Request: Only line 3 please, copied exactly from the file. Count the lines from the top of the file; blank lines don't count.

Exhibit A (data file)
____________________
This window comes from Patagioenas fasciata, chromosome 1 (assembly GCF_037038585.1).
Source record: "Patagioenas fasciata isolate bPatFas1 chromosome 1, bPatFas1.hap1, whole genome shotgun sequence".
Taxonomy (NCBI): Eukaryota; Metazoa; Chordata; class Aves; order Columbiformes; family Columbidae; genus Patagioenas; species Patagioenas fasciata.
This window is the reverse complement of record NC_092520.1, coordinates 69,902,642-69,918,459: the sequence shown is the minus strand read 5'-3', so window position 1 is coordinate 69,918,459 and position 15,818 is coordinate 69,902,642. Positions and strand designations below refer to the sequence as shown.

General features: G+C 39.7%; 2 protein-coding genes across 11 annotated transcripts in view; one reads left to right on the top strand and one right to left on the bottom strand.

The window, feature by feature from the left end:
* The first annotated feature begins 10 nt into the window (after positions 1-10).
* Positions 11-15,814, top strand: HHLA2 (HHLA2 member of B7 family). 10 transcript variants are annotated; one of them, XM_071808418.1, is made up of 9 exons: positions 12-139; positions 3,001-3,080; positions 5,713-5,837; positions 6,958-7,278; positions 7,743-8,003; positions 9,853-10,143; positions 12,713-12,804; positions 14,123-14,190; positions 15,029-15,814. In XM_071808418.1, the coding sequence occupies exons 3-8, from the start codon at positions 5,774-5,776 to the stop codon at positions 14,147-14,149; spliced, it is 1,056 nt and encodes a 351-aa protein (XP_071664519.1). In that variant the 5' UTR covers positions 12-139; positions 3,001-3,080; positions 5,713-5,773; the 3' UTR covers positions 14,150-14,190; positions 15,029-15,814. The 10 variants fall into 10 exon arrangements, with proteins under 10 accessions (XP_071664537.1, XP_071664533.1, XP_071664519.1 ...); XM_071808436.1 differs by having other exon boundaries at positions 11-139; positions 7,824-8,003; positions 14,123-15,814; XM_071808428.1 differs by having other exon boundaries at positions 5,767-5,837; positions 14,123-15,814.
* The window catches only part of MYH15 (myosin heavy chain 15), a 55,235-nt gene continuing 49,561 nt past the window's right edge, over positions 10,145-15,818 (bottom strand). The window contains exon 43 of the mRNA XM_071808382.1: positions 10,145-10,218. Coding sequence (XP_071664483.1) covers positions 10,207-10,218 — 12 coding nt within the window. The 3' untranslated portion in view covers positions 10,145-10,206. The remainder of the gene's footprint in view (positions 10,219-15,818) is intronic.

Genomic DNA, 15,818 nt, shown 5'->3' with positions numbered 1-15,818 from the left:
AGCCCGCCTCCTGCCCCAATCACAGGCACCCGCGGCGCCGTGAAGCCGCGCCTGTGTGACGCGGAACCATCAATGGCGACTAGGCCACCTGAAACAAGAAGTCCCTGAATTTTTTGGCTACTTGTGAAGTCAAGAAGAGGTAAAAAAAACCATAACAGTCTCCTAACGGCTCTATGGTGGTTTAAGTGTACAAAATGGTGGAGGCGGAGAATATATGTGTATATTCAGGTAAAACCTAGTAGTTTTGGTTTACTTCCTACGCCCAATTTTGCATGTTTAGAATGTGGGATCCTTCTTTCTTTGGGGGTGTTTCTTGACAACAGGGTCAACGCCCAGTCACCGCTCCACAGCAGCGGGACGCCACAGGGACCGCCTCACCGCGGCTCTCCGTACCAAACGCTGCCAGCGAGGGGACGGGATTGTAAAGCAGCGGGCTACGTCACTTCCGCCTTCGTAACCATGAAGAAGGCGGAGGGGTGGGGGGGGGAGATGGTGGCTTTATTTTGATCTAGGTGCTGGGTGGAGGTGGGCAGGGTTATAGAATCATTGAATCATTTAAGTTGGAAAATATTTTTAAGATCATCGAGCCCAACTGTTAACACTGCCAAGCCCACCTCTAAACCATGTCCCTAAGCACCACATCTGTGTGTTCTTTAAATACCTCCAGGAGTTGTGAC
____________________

Taxonomy (NCBI): Eukaryota; Metazoa; Chordata; class Aves; order Columbiformes; family Columbidae; genus Patagioenas; species Patagioenas fasciata.